Our Indian driver got the bus started and we drove slowly in the piling snow to the main road. There we hit traffic. Snow does to Bergen what rain does to Los Angeles: It paralyzes traffic. This time, though, it wasn’t just being surprised by white stuff (honestly, you sometimes have to wonder if people are aware that a) it’s winter and b) Bergen is at 60 degrees north because they always seem to be caught off guard when it snows). This time, the plows had plowed the road, but the snow kept coming down, undoing the plowing.
We crawled towards the tunnel between us and the bridge, and once inside the tunnel, our driver gunned it. The advantage to a tunnel is that it doesn’t get snow.
I got off the bus in town, and slogged my way through another unplowed 6 inches of snow, umbrella up shielding me from both snow and wind.
The acupuncturist’s office was in the same building as my orthodontist had been when I was a kid with a retainer. I rode in the elevator with a mother and daughter who had pushed “6”, and realized that the orthodontists were still on that floor. I got off on the third, blew my nose, and went in.
My acupuncturist, a wonky-eyed but very pleasant woman named Gro, remeasured me. This time my bladder and spleen qi were not completely depleated. I had more energy than what she’d found at the new age fair. I told her my main problem was my digestion, and a surprisingly stubborn constipation. She said she’d work to top off depleated qi and that I needed to cleanse my gut. She used an electronic device to stimulate the acupuncture points on arms, hands, toes and ears, rather than stab me with actual needles. The device worked by giving off a light in the same frequency given off by moxibustion. I can’t tell you if there was an immediate effect; I didn’t notice any. I did enjoy relaxing for a bit.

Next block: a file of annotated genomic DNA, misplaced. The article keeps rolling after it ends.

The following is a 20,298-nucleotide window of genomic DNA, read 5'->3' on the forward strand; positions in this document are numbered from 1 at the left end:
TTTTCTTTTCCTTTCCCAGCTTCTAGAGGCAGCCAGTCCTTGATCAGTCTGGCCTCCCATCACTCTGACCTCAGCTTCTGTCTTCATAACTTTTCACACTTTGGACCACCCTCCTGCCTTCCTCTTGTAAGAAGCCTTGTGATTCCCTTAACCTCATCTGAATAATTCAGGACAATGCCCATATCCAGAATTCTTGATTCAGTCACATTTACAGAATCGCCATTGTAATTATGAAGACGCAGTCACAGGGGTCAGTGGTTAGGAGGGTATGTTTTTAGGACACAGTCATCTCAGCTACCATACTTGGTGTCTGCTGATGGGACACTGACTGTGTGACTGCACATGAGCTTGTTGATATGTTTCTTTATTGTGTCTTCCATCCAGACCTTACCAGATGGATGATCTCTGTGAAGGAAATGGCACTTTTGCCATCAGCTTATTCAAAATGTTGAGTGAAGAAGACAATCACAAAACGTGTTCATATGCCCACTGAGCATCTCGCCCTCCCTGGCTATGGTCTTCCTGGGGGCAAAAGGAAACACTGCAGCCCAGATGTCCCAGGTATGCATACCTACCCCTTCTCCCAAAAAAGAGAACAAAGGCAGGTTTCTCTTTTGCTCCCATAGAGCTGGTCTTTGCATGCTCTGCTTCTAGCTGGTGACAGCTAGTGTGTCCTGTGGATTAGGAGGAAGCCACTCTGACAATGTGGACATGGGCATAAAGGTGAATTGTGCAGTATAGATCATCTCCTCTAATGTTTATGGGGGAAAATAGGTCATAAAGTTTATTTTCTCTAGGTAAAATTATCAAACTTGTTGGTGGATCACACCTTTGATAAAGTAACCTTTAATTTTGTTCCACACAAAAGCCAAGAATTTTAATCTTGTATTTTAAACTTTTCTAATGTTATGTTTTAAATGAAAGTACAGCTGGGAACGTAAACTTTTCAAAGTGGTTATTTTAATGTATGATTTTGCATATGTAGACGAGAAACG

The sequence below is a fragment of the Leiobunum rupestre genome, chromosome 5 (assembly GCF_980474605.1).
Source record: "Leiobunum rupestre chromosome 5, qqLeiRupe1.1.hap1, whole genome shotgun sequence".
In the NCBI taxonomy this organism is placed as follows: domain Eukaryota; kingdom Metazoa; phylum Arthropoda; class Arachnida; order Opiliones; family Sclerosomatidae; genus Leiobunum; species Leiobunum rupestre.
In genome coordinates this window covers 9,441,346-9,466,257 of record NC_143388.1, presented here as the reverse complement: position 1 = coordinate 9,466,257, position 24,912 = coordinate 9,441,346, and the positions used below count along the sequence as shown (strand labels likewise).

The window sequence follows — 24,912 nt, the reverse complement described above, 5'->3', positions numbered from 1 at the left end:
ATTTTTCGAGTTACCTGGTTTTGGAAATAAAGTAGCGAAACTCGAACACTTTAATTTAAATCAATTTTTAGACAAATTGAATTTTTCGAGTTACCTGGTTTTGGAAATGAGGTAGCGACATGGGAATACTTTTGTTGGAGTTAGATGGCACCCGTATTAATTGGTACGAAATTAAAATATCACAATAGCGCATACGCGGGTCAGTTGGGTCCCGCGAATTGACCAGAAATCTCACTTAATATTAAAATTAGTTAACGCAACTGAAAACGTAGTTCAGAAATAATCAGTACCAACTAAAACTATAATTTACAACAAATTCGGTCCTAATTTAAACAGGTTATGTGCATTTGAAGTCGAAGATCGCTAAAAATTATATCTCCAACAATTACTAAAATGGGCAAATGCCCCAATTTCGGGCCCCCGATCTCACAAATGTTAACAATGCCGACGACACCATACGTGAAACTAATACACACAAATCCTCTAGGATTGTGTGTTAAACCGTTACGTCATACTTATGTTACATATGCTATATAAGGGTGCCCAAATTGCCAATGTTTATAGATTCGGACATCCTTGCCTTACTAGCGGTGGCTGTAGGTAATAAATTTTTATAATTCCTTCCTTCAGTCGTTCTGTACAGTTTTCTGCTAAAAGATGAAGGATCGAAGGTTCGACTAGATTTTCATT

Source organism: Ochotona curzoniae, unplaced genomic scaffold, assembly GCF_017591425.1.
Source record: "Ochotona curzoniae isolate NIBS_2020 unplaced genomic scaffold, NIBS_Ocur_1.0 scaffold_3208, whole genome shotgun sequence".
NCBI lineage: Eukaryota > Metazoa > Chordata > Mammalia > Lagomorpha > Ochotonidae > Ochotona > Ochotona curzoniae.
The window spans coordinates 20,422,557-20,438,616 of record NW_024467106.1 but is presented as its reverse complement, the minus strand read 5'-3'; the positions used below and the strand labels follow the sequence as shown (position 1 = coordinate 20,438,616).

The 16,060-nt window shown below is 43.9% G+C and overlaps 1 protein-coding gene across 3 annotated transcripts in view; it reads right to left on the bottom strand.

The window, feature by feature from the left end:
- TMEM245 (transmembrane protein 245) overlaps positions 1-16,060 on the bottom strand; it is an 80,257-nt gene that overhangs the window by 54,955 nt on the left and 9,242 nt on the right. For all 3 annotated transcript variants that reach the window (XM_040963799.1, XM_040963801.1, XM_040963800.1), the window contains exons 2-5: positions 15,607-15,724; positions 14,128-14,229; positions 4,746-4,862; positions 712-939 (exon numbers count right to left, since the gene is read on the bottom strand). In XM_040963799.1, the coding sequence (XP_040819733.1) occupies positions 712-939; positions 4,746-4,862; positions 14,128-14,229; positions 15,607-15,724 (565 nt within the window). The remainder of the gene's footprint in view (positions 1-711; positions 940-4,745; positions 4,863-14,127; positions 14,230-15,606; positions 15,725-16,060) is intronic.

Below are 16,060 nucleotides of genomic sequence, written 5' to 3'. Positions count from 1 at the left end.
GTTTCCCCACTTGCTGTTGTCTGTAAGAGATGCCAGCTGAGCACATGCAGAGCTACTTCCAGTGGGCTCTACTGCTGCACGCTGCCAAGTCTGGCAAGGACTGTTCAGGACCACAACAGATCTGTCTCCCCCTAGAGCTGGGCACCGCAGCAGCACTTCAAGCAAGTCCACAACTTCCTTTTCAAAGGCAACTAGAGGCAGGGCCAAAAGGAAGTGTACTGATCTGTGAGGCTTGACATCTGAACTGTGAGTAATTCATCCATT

Gro sold me Norwegian herbs to take for the cleansing (intestines and bladder). Chinese herbs are forbidden in Norway, and they did try importing directly from Denmark to patients, but it got too complicated. So they looked for Norwegian equivalents. The dose I’ve been given is 6 of each kind of tablet a day (3 at a time), which is higher than the recommended dose on the box, and will give me about 11 days of cleansing, during which time I should avoid smoked or cured foods and preferably also dairy. The pills are essentially diuretic, anti-bacterial and laxative.
I left the acupuncturist’s at 16:15, exiting the building into driving rain.